Dawning horror tinged with self-loathing crept slowly over the face of claims adjuster Robert Pettlebaum, 42, as he described his job and by extension his life to others during a seemingly innocuous Tuesday lunch meeting. “Mostly what I do is I seek out discrepancies in the property appraisal versus the claimant’s estimate of worth and then I…then I defer outpays…with…oh, God…,
Let’s try this:
I am a lead web applications developer. My job is to read my customer’s mind to figure out what she really wants, which is usually different from both what she wrote in the email and what she told my boss she wanted. I then decide the proper course of action to deliver as close as possible to the request, well knowing that since my boss was told a different story, I will have to convince him that I am not retarded and that I am actually doing what the customer wants. Then I have to show it to the customer and convince her that this is what she wanted me to do and that yes, we can make that font bigger if needed. I will then spend the next 70% of my budget on providing the right functionality, only to be pushed on a side track because my customer’s boss didn’t like the look and feel and the whole thing has to be redesigned, regardless of how well the functionality actually performs. Finally, I have to orchestrate the transition from the current product to the new one, a comedy of horrors that involves a week of planning, dry runs, lots of CYA and about 15 minutes of pure horror.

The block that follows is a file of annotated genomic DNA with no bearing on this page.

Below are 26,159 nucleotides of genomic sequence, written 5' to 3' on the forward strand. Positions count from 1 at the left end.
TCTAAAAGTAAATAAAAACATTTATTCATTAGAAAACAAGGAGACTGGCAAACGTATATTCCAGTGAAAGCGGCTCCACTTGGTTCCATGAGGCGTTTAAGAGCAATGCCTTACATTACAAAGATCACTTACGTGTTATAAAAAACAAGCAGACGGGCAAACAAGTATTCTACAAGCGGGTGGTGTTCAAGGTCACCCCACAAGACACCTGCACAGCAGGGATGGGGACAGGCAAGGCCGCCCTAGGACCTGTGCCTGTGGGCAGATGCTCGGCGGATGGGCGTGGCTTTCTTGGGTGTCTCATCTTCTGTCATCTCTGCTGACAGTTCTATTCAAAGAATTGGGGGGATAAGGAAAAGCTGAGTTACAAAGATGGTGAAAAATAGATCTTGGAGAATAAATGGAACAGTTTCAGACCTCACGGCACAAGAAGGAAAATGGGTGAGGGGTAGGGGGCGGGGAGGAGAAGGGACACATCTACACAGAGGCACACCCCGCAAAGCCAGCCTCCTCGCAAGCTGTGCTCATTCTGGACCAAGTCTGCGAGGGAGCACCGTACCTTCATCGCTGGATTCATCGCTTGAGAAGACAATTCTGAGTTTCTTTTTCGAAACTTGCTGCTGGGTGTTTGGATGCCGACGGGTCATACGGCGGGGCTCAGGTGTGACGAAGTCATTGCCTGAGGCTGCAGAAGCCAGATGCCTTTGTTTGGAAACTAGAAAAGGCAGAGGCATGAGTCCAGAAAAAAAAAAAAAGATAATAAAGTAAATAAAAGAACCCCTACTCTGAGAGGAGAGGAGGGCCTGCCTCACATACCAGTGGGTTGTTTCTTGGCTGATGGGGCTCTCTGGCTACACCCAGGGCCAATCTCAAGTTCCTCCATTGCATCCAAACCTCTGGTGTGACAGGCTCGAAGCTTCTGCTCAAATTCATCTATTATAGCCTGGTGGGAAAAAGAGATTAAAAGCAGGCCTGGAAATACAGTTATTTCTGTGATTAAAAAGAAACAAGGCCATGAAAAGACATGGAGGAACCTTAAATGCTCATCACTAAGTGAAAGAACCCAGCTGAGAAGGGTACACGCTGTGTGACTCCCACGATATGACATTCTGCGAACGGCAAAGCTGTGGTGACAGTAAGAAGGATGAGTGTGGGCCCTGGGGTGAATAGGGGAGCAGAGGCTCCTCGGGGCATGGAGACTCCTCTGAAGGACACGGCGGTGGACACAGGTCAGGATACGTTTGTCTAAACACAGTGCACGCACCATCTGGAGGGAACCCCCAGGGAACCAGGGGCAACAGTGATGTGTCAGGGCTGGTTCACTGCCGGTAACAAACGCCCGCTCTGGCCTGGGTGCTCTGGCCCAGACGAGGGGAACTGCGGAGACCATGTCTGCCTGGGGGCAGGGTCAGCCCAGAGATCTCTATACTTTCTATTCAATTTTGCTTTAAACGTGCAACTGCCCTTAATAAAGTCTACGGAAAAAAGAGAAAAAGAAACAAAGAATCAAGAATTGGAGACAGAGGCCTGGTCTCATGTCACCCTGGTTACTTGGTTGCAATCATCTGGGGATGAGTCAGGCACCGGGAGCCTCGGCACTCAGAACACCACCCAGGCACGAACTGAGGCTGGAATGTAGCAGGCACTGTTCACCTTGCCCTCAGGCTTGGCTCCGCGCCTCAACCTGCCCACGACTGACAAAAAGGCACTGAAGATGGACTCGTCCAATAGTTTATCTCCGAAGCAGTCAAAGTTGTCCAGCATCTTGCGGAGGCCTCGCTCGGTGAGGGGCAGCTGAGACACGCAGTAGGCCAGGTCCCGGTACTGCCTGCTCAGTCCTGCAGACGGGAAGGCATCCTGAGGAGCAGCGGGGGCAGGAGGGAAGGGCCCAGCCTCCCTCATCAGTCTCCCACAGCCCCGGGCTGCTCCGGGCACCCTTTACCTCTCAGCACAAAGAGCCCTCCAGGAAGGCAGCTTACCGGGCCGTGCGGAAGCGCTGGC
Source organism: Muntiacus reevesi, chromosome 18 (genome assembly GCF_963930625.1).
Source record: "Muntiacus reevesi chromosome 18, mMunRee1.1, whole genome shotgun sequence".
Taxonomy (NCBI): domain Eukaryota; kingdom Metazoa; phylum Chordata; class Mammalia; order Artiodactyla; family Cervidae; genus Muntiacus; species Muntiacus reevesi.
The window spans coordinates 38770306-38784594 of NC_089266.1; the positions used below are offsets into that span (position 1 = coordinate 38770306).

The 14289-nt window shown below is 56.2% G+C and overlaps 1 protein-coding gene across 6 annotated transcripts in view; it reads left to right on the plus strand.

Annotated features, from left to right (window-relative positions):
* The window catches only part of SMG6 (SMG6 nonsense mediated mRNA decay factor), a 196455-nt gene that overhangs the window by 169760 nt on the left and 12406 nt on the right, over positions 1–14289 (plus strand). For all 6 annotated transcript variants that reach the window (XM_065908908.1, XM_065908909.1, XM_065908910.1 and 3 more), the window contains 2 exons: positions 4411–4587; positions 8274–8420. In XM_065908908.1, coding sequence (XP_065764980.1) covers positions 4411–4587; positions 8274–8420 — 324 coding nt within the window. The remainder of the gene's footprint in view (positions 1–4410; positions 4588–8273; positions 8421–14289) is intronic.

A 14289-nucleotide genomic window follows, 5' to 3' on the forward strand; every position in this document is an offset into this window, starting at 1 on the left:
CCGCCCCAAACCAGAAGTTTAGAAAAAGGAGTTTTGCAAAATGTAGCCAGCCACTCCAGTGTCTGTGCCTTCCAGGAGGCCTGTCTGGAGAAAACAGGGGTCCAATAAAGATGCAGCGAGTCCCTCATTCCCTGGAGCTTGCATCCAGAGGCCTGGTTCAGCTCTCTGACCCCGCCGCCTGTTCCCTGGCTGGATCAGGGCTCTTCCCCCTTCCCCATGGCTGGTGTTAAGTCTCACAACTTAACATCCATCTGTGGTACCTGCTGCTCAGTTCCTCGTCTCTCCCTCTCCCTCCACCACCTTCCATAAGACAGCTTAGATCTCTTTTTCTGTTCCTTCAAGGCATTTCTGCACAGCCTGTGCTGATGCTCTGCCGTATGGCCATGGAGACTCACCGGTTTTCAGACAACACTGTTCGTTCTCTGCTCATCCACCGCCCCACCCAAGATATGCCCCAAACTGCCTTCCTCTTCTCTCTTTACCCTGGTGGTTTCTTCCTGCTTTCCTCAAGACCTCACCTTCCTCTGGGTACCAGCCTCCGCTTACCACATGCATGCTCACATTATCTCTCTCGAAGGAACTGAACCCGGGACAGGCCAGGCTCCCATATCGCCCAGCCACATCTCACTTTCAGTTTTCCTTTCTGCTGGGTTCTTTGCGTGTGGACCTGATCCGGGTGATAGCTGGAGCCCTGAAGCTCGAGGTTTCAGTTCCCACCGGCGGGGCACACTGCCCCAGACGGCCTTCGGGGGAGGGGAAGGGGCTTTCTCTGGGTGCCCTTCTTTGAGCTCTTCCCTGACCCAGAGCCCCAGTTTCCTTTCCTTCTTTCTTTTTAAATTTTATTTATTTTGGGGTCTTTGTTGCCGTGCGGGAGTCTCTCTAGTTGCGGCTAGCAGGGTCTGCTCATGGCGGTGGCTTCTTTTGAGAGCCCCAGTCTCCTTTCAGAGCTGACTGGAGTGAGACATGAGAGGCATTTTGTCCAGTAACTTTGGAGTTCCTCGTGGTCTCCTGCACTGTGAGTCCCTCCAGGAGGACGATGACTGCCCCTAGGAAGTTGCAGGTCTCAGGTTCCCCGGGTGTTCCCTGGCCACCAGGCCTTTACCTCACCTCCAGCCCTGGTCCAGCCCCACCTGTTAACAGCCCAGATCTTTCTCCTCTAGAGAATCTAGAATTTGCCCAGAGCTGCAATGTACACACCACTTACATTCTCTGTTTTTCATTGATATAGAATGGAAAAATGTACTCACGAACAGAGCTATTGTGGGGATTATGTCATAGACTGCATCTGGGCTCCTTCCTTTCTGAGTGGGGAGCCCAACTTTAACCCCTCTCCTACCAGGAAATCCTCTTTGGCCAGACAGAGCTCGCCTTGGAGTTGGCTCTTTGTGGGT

And that is assuming that I am the only one doing the programming.
If there is more than one programmer, then it gets interesting. I have to worry about my own work, plus I have to worry that the right information is delivered to my coworkers so they can do their job, while at the same time making sure that the customer doesn’t confuse/annoy either my boss or my coworkers.
I also have to worry about blending all this work together, which thanks God is not that big of a deal because all of the programmers know what the hell they are doing, so it is mostly a traffic management exercise. Some of my peers at other companies don’t enjoy this luxury, so this step of the process is usually described as “herding cats.”
Many years ago I was told that in a software programming project, no more than 20% of the effort is spent writing code. I thought that was bullshit but now I know better. Am I horrified? No, but I know people elsewhere that are not going to make it long in this field simply because they can’t grasp this idea.